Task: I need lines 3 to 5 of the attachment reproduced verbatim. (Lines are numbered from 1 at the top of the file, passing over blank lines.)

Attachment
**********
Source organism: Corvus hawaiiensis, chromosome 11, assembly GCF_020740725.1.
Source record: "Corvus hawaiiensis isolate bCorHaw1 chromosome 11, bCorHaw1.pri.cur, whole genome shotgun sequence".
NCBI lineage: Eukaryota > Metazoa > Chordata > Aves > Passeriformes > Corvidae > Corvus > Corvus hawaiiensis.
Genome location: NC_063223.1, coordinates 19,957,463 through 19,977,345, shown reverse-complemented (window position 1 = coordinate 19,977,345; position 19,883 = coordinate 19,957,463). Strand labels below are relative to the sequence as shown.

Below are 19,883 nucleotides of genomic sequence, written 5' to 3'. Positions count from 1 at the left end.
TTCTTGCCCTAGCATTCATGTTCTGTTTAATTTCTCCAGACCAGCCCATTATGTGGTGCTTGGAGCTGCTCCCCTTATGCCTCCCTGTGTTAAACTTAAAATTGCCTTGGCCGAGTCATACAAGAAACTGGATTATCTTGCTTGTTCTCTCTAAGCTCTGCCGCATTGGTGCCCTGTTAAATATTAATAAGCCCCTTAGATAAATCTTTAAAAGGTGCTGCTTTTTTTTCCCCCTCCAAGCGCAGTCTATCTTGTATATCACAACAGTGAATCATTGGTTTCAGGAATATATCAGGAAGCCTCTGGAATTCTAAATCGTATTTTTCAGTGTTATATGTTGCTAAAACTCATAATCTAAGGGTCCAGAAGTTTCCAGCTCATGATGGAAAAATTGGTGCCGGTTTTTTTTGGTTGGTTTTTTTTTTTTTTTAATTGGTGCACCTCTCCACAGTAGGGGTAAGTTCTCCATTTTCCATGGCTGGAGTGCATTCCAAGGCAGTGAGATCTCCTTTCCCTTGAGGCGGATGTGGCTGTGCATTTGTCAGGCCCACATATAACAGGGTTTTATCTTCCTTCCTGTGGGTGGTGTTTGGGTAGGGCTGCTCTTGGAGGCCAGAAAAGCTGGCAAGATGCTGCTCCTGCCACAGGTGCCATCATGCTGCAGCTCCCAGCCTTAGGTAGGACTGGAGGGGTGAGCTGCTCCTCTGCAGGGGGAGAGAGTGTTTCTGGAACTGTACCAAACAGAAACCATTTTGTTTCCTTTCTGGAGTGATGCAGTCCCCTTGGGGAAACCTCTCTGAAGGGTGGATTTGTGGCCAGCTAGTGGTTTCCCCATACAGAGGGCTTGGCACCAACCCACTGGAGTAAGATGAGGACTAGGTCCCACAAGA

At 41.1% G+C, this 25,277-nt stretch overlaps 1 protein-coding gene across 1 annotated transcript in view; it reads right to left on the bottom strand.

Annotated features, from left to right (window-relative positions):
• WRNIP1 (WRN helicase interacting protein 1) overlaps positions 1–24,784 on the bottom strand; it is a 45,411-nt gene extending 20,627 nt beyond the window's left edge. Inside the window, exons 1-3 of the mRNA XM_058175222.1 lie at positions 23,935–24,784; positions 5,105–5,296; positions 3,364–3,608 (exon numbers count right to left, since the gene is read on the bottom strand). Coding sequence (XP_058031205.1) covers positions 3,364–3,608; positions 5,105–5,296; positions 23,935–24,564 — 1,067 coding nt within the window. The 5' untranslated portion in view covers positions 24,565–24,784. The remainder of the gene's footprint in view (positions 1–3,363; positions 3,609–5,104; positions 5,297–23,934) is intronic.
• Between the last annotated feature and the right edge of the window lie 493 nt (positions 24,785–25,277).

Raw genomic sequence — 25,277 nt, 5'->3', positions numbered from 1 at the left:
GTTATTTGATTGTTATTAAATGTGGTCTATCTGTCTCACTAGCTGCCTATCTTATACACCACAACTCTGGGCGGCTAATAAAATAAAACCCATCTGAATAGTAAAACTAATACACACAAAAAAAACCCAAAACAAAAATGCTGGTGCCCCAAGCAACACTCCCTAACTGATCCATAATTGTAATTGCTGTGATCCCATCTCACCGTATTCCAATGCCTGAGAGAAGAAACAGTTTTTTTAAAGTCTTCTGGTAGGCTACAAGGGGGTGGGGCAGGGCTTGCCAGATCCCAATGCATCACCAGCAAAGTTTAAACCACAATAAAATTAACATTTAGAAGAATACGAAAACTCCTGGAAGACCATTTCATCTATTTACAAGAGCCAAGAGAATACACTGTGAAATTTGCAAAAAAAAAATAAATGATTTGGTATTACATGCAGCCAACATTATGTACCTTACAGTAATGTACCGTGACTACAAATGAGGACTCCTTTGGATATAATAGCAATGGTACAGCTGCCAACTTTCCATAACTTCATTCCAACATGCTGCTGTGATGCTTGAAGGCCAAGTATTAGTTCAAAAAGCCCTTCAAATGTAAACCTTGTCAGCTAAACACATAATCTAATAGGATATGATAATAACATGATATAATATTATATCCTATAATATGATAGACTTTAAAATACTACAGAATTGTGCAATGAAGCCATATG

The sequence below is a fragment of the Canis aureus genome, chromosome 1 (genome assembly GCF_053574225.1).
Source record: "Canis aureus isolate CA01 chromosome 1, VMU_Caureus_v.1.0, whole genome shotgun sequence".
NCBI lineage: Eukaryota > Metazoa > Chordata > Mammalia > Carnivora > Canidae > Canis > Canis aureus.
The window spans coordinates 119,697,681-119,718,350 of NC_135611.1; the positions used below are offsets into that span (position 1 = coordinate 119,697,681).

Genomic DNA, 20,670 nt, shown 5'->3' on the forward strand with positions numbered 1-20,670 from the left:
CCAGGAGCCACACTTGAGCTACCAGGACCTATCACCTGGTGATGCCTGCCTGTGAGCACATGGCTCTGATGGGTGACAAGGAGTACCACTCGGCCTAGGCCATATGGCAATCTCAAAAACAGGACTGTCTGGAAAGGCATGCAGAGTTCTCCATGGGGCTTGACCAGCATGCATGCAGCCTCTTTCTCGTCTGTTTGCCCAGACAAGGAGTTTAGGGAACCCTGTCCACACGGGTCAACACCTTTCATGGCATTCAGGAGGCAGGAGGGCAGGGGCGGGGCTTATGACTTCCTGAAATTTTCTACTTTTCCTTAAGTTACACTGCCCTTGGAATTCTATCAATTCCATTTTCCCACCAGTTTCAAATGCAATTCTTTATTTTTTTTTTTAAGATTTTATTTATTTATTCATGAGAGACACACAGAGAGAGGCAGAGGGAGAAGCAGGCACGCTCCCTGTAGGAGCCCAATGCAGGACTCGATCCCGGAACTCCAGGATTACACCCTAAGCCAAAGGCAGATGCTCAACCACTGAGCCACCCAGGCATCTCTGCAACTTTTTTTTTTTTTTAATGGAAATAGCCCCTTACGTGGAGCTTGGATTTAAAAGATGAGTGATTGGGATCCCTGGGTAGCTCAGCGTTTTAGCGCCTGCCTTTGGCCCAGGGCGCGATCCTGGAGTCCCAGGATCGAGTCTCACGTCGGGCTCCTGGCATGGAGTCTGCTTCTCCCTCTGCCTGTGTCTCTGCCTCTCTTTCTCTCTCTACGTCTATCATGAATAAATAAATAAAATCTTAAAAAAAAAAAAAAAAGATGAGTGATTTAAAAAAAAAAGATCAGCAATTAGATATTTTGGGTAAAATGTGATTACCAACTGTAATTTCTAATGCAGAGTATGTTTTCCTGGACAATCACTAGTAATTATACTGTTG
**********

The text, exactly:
NCBI lineage: Eukaryota > Metazoa > Chordata > Aves > Passeriformes > Corvidae > Corvus > Corvus hawaiiensis.
Genome location: NC_063223.1, coordinates 19,957,463 through 19,977,345, shown reverse-complemented (window position 1 = coordinate 19,977,345; position 19,883 = coordinate 19,957,463). Strand labels below are relative to the sequence as shown.

Below are 19,883 nucleotides of genomic sequence, written 5' to 3'. Positions count from 1 at the left end.